AES Semigas


5 October 2021

HKUST demonstrates high-performance photodetector grown on SOI for silicon photonics

A team led by professor Kei-May Lau of the Department of Electronic and Computer Engineering at Hong Kong University of Science and Technology (HKUST) has developed a novel semiconductor deposition scheme and demonstrated high-performance photodetectors (PDs) grown on silicon-on-insulators (SOI) for silicon photonics (Ying Xue et al, ‘High-performance III-V photodetectors on a monolithic InP/SOI platform’, Optica, 14 September 2021). The III-V photodetectors are qualified candidates for high-speed data communications in silicon photonics. The results point to a practical solution for the monolithic integration of III-V active devices and silicon-based passive devices on the SOI platform in the future.

Fabricated high-performance III-V photodetector on a monolithic InP/SOI platform for application in silicon photonics (courtesy of Hong Kong University of Science and Technology).

Picture: Fabricated high-performance III-V photodetector on a monolithic InP/SOI platform for application in silicon photonics (courtesy of Hong Kong University of Science and Technology).

With ever-growing communication traffic pushing the conventional electronic interconnection to the limit, silicon photonics is regarded as an enabling solution due to its high-speed and large bandwidth capability, as well as scalable and high-throughput manufacturing. High-performance photodetectors are crucial optical building blocks in silicon photonic integrated circuits (Si-PICs). In addition to characteristics such as high responsivity, low dark current, large bandwidth, operation over a wide wavelength band, efficient light coupling with silicon waveguides and CMOS compatibility are also needed for the photodetectors.

III-V photodetectors have long been deployed in indium phosphide (InP)-based photonic integrated circuits (PICs) because of their superior device performance. Recently, interest in III-V photodetectors grown on silicon began to flourish, complementing the research on integrating III-V lasers on silicon and the eventual goal of having high-performance III-V photonics integrated on the silicon photonics platform. For the III-V photodetectors on silicon realized using the traditional blanket hetero-epitaxy method, the thick buffer layers used for defect reduction make it challenging for light coupling with silicon waveguides, and the reported 3dB bandwidths of these photodetectors often fall in the range of sub-10GHz.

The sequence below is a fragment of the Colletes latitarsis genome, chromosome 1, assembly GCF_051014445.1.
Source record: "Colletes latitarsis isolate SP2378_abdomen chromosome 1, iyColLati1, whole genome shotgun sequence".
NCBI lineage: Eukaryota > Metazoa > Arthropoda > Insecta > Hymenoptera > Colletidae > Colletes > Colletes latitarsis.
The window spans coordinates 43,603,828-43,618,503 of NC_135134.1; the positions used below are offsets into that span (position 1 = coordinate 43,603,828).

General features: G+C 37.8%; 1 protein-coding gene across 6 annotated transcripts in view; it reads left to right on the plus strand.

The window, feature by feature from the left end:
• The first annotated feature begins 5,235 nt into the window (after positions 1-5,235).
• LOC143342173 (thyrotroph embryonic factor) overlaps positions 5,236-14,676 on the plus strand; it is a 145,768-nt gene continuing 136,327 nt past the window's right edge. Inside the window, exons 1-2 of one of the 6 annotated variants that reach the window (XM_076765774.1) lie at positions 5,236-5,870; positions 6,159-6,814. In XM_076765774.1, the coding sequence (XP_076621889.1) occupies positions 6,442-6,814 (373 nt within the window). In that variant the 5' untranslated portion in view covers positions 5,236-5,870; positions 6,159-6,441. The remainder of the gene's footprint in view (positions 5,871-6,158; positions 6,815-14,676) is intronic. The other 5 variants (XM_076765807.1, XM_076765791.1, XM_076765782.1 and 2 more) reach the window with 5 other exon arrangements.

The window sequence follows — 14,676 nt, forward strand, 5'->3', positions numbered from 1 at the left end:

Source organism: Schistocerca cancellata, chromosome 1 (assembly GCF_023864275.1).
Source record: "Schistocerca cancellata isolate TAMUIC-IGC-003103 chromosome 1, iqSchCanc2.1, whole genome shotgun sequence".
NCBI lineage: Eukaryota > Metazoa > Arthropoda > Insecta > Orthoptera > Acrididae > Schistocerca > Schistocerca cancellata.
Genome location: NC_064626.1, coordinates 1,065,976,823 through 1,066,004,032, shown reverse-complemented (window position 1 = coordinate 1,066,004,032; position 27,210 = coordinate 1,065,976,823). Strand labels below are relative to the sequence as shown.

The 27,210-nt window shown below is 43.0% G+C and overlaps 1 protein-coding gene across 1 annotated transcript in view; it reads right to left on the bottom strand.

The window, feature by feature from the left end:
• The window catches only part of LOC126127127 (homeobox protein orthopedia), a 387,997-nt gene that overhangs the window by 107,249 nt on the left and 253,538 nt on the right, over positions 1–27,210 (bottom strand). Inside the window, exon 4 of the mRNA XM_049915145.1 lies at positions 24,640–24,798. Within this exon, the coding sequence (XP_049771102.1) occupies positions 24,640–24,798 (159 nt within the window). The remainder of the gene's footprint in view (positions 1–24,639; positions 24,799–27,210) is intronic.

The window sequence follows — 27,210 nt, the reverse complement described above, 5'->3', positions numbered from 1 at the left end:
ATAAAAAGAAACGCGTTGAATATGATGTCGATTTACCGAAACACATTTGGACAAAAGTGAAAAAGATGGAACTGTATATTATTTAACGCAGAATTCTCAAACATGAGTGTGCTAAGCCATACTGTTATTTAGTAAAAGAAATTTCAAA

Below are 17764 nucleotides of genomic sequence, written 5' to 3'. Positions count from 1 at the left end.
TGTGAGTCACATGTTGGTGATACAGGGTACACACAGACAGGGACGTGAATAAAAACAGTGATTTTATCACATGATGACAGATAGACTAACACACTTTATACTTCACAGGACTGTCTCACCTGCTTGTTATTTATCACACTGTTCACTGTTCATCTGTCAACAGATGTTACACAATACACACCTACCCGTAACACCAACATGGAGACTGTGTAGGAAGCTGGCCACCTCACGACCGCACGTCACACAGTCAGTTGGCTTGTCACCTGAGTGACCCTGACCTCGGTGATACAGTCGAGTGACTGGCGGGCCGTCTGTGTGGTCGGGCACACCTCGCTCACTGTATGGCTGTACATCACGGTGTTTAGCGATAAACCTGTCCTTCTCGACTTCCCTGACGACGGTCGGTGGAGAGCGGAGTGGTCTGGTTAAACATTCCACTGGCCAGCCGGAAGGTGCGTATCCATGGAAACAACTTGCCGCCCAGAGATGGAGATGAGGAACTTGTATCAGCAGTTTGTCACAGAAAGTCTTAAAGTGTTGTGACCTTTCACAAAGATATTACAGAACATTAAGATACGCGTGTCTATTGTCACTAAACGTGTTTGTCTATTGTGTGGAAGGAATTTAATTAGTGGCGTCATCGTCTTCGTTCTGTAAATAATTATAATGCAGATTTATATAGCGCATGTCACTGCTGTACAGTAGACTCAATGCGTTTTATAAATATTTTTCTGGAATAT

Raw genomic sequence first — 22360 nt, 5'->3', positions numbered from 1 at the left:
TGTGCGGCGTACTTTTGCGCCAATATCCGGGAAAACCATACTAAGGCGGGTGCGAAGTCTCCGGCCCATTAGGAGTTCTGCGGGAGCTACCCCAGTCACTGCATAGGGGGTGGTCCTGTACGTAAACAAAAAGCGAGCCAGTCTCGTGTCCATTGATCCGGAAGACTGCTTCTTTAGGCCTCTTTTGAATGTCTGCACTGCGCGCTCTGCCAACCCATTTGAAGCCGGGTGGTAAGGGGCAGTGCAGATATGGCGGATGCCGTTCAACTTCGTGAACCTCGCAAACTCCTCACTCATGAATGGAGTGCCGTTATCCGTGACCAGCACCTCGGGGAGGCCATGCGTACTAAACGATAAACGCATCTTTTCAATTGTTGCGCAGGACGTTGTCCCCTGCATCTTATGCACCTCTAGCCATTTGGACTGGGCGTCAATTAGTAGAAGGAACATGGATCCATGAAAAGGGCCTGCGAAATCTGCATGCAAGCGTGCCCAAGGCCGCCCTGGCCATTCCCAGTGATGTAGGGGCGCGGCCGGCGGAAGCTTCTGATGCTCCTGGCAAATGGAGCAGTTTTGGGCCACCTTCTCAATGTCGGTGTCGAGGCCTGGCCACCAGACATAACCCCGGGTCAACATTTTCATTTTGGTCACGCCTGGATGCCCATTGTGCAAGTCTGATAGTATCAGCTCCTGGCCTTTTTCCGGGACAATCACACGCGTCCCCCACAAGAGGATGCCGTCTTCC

HKUST developed the lateral aspect ratio trapping (ART) method to grow III-V materials on SOI without the need for thick buffers. III-V photodetectors grown on SOI using this method feature an in-plane configuration with the silicon device layer, which allows easy integration of the photodetectors and silicon waveguides. The team designed and fabricated III-V photodetectors with a variety of dimensions on a monolithic InP/SOI platform, also developed by the team.

The photodetectors feature a large 3dB bandwidth exceeding 40GHz, a high responsivity of 0.3A/W at 1550nm and 0.8A/W at 1310nm, a wide operation wavelength span over 400nm, and a low dark current of 0.55nA. The photocurrent is adjustable for various applications by varying the length of the photodetectors. Design of interfacing these photodetectors with silicon waveguides can be flexible and simple.

For the first time, the team has demonstrated III-V photodetectors grown on the monolithic InP/SOI platform (paper to appear in Light: Science and Application) to fulfill the stringent criteria for photodetectors in silicon photonics. “This was made possible by our latest development of a monolithic InP/SOI platform with both sub-micron InP bars and large-dimension InP membranes,” says Lau. “Our team’s combined expertise and insights into both device physics and growth mechanisms allow us to accomplish the challenging task of cross-correlated analysis of epitaxial growth, material characteristics and device performance.”

The work is a collaboration with a research team led by professor Hon-Ki Tsang of the Department of Electronic Engineering at Chinese University of Hong Kong (CUHK).

The device fabrication technology was developed at HKUST’s Nanosystem Fabrication Facility (NFF) on Clear Water Bay campus. The work is supported by Research Grants Council of Hong Kong and Innovation Technology Fund of Hong Kong.

See related items:

First bufferless 1.5μm III-V lasers grown directly on silicon wafers in Si-photonics

Optical Society names Kei May Lau as recipient of 2020 Nick Holonyak Jr Award

Tags: InP Silicon photonics PICs